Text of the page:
The Senate approved a package of President Donald Trump’s judicial nominees Thursday, notching another 15 confirmations just days after Justice Brett Kavanaugh was installed on the U.S. Supreme Court.
The confirmations came as half a dozen Democratic lawmakers, particularly those in red states, were pressed to return home to defend their Senate seats for the final stretch before the November midterm elections.
Senate Majority Leader Mitch McConnell, R-Ky., seized on the opportunity and made Democrats an offer: The Senate would adjourn until after the midterm elections, provided Democrats don’t force the full 30 hours of debate allowed for each nominee.
Democratic leaders were left at an impasse: They could keep their caucus in the Capitol to oppose the nominees—effectively ceding the campaign trail to Republican challengers—or confirm Trump’s judges briskly and risk alienating their supporters.
Democrats elected the latter course, to the relief of vulnerable senators who said the nominees would have been confirmed before the election anyway.
“If we stayed here for two or three weeks, we’d probably have done the same thing,” Sen. Jon Tester, D-Mont., told Politico. “I think it’s good.”
Still, condemnation from progressive interest groups was swift.
“This deal was totally unnecessary and it is a bitter pill to swallow so soon after the Kavanaugh fight that so many progressive activists poured their hearts and souls into,” said Chris Kang, chief counsel of Demand Justice, a liberal advocacy group. “This period will be long remembered not just for the historic number of judges Trump has been able to confirm, but also because of how passive Democrats were in response.”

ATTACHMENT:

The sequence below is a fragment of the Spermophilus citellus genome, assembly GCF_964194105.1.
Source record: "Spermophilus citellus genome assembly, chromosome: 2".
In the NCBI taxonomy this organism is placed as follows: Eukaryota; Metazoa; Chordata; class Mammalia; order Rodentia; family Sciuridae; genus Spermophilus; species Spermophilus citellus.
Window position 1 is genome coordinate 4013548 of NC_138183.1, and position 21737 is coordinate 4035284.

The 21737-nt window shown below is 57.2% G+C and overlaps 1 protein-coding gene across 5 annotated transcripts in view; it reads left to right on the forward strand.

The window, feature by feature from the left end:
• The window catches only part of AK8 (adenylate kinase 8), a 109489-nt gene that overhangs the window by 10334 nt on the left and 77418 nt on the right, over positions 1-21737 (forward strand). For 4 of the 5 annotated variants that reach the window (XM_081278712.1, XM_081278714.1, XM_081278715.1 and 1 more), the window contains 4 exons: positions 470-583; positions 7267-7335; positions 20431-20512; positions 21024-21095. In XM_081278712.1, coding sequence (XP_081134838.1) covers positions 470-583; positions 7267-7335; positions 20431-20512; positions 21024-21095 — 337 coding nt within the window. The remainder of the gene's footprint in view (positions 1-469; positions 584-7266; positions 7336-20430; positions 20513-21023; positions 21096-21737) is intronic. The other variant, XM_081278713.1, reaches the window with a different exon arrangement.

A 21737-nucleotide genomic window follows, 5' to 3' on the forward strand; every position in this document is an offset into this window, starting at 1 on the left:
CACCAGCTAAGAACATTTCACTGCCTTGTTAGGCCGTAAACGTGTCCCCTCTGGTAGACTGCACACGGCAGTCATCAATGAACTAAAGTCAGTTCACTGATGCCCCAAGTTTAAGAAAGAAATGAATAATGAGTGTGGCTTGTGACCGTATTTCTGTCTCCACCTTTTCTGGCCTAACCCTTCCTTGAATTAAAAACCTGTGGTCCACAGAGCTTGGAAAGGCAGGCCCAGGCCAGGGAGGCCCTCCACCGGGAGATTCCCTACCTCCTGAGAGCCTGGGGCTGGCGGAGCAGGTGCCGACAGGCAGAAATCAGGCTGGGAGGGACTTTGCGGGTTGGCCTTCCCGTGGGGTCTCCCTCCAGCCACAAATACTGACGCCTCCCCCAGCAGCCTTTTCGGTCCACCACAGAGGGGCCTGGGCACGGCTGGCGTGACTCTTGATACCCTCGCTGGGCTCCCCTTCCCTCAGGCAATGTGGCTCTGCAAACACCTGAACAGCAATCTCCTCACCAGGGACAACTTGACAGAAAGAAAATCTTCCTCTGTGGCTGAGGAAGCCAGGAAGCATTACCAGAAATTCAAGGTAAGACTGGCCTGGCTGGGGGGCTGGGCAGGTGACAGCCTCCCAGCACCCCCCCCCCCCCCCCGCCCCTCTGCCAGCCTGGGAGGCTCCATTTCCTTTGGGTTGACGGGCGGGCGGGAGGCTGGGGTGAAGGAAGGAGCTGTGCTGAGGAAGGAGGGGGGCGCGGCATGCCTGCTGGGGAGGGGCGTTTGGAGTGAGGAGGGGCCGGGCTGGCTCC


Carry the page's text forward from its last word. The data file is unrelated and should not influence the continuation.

The nominees approved Thursday include Richard Sullivan for the 2nd U.S. Circuit Court of Appeals, David Porter for the 3rd U.S. Circuit Court of Appeals, Ryan Nelson for the 9th U.S. Circuit Court of Appeals, and 12 district judges for federal trial courts in Alabama, Arizona, Georgia, Indiana, Louisiana, Maine, Pennsylvania, Tennessee, Texas, and West Virginia.
The 2nd Circuit hears appeals arising from Connecticut, New York, and Vermont. The 3rd Circuit covers Delaware, New Jersey, and Pennsylvania; while the 9th Circuit encompasses Alaska, the West Coast, and the Southwest border states. Circuit courts issue final judgment in the overwhelming majority of federal cases.
With these confirmations, the Senate has confirmed 84 Trump nominees to the federal bench: 53 trial judges, 29 appeals judges, and two Supreme Court justices.
Earlier Thursday, the Senate Judiciary Committee forwarded eight nominees to the full Senate for final floor action.
Trump set a record for appeals court confirmations during the first year of a presidency in January 2017.
McConnell posted a gleeful tweet following the confirmations.
Have a great weekend everyone! pic.twitter.com/tTtLGN8ove
— Leader McConnell (@senatemajldr) October 11, 2018
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